the Juul unicorn under pressure from US authorities


New blow for Juul. The manufacturer of electronic cigarettes is again in the viewfinder of the Federal Trade Commission (FTC), unveiled Thursday, August 26, the Wall Street Journal. The survey aims to analyze the marketing processes of the American startup to determine if it uses deceptive methods, targeting specifically young people and using influencers. The Commission is considering potential sanctions. For the same reasons, Juul has also been under the yoke of an investigation by the US Food and Drug Administration (FDA) since last October.

Marketed for the first time in 2015, Juul electronic cigarettes look like long USB sticks. Purified and stylized, these products quickly met a huge success in the United States. The US unicorn – these unlisted startups valued over a billion dollars – has sold more than 12 million electronic cigarettes and 390 refills of "juice" nicotine in the United States in the first six months of the year. year, according to the Wall Street Journal. It is currently the third most valued unicorn in the world, at $ 50 billion, behind the "Chinese Uber" Didi ($ 56 billion) and Bytedance ($ 75 billion), according to CB Insights.

10,000 dollars disbursed to pay influencers

"Our program for influencers, which was never formal, took place over a short period of testing" completed last year, justified a spokesman to the Wall Street Journal. The startup would have spent less than $ 10,000 to pay a dozen adults over the age of thirty to promote its cigarettes on the Internet.

Since its inception, the startup is regularly accused of encouraging young people to vapot. With AFP, Juul explains not having "never promoted its products to young peopleand claims to have completely changed its marketing methods after a campaign in 2015 targeting adults aged 25 to 34 "could be perceived as attractive for minors". The Californian company now says it wants to seduce smokers over the age of 35 to convert them to vaping.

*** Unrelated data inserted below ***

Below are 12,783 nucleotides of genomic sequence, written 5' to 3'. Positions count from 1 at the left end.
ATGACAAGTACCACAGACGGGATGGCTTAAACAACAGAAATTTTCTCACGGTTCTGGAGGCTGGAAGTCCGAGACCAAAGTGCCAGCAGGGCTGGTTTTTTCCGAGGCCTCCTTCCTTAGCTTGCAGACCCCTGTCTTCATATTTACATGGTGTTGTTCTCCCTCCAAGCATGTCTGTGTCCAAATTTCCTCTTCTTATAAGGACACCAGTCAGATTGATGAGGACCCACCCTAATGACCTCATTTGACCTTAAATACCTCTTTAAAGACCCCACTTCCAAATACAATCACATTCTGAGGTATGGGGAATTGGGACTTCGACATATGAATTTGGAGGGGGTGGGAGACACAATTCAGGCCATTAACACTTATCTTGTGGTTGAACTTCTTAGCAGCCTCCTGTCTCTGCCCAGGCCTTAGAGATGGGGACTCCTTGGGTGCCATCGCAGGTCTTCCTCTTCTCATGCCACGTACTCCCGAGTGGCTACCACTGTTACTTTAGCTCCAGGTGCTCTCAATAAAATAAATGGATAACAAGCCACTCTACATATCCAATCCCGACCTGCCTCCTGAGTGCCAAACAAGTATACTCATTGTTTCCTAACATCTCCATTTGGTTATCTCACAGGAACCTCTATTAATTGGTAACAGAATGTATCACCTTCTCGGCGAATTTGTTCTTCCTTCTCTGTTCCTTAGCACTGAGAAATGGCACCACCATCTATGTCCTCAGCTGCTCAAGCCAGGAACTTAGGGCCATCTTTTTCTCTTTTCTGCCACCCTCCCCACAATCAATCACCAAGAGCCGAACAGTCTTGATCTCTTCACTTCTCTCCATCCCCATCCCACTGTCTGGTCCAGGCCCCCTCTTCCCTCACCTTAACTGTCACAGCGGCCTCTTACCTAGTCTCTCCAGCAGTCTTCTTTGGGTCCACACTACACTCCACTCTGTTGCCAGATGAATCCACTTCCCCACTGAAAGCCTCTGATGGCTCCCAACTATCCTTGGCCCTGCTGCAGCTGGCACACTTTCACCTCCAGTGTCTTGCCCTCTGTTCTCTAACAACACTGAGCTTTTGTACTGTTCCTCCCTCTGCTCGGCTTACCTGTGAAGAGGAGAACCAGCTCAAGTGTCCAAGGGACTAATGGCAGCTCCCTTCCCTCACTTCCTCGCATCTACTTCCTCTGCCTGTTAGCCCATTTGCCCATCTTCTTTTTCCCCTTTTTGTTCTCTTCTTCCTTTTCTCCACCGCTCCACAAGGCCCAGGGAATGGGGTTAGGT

To end the charges, Juul recently rolled out a battery of measures to combat access to his products for under-age youth. The youngster unveiled Thursday a program to reduce illegal sales to minors. She says she has made more than $ 100 million available to encourage resellers to install a new electronic age verification system. The cash register software is modified to block the sale of Juul electronic cigarettes until an official identification document has been scanned. It also limits each purchase to the sale of a cigarette and four refills. According to Wall Street Journal40,000 points of sale have already adopted the system. Juul announced that it will stop selling at all retailers that did not adopt its age verification system as of May 2021.

Already in the FTC radar for an antitrust investigation

Beforehand, Juul had already removed from all outlets its liquids with sweet and fruity flavors, generally popular with young people, making them only accessible on the Internet. More symbolic, the startup has closed its accounts on social networks, including Facebook and Instagram. She also wrote a "Code of Marketing Ethics", available on her website, where she says that her products are not "not for minors".

This is not the first time Juul has been on the FTC radar. The Commission launched an antitrust investigation last April concerning the acquisition of Altria shares in Juul. The US tobacco company, owner of Marlboro, signed an agreement last December to pay $ 12.8 billion (11.6 billion euros) in cash to acquire 35% of the capital of the startup. The purpose of this investigation is to determine whether Altria can appoint representatives to the board of directors of Juul and convert its 35% non-voting shares into voting shares.

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